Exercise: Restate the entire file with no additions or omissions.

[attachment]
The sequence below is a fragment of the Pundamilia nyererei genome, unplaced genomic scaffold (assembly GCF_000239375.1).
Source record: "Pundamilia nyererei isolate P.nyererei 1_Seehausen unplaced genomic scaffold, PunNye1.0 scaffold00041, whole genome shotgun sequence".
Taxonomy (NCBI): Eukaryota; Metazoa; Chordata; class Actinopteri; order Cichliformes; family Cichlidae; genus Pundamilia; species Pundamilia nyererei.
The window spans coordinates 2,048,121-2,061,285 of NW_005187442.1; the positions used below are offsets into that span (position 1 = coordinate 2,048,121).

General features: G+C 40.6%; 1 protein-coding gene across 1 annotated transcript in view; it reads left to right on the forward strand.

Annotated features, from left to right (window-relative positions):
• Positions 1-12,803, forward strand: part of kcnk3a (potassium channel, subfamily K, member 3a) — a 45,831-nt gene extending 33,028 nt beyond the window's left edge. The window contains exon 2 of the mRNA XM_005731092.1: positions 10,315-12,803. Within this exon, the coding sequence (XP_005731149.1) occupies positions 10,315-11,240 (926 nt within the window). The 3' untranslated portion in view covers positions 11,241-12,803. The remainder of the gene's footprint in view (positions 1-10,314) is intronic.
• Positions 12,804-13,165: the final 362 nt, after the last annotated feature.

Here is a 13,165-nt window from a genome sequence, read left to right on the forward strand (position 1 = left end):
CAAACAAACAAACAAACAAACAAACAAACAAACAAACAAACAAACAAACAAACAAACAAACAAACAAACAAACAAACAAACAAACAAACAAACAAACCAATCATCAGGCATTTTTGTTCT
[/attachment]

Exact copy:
The sequence below is a fragment of the Pundamilia nyererei genome, unplaced genomic scaffold (assembly GCF_000239375.1).
Source record: "Pundamilia nyererei isolate P.nyererei 1_Seehausen unplaced genomic scaffold, PunNye1.0 scaffold00041, whole genome shotgun sequence".
Taxonomy (NCBI): Eukaryota; Metazoa; Chordata; class Actinopteri; order Cichliformes; family Cichlidae; genus Pundamilia; species Pundamilia nyererei.
The window spans coordinates 2,048,121-2,061,285 of NW_005187442.1; the positions used below are offsets into that span (position 1 = coordinate 2,048,121).

General features: G+C 40.6%; 1 protein-coding gene across 1 annotated transcript in view; it reads left to right on the forward strand.

Annotated features, from left to right (window-relative positions):
• Positions 1-12,803, forward strand: part of kcnk3a (potassium channel, subfamily K, member 3a) — a 45,831-nt gene extending 33,028 nt beyond the window's left edge. The window contains exon 2 of the mRNA XM_005731092.1: positions 10,315-12,803. Within this exon, the coding sequence (XP_005731149.1) occupies positions 10,315-11,240 (926 nt within the window). The 3' untranslated portion in view covers positions 11,241-12,803. The remainder of the gene's footprint in view (positions 1-10,314) is intronic.
• Positions 12,804-13,165: the final 362 nt, after the last annotated feature.

Here is a 13,165-nt window from a genome sequence, read left to right on the forward strand (position 1 = left end):
CAAACAAACAAACAAACAAACAAACAAACAAACAAACAAACAAACAAACAAACAAACAAACAAACAAACAAACAAACAAACAAACAAACAAACAAACCAATCATCAGGCATTTTTGTTCT